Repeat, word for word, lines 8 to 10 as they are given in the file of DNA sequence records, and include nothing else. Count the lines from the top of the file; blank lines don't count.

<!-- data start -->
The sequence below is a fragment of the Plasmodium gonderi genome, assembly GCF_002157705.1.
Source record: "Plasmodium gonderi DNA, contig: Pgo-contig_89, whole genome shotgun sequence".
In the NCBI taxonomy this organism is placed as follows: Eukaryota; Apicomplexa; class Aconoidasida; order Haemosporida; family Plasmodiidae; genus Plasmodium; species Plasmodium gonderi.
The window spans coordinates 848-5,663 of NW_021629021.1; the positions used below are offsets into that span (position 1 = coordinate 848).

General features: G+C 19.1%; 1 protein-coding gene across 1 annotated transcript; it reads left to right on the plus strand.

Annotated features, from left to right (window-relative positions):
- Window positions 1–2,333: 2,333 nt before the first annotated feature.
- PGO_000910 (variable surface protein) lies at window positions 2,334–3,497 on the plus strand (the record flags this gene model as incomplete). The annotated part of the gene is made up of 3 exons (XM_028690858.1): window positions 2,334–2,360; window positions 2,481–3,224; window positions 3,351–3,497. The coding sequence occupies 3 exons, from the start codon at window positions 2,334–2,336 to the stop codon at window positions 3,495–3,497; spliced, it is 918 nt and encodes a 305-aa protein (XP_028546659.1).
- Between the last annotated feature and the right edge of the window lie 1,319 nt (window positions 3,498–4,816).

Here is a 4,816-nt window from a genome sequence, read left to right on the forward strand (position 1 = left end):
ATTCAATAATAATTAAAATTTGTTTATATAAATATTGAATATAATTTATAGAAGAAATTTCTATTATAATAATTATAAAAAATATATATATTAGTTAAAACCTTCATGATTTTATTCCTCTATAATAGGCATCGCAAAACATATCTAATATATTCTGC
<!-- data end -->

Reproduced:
- PGO_000910 (variable surface protein) lies at window positions 2,334–3,497 on the plus strand (the record flags this gene model as incomplete). The annotated part of the gene is made up of 3 exons (XM_028690858.1): window positions 2,334–2,360; window positions 2,481–3,224; window positions 3,351–3,497. The coding sequence occupies 3 exons, from the start codon at window positions 2,334–2,336 to the stop codon at window positions 3,495–3,497; spliced, it is 918 nt and encodes a 305-aa protein (XP_028546659.1).
- Between the last annotated feature and the right edge of the window lie 1,319 nt (window positions 3,498–4,816).

Here is a 4,816-nt window from a genome sequence, read left to right on the forward strand (position 1 = left end):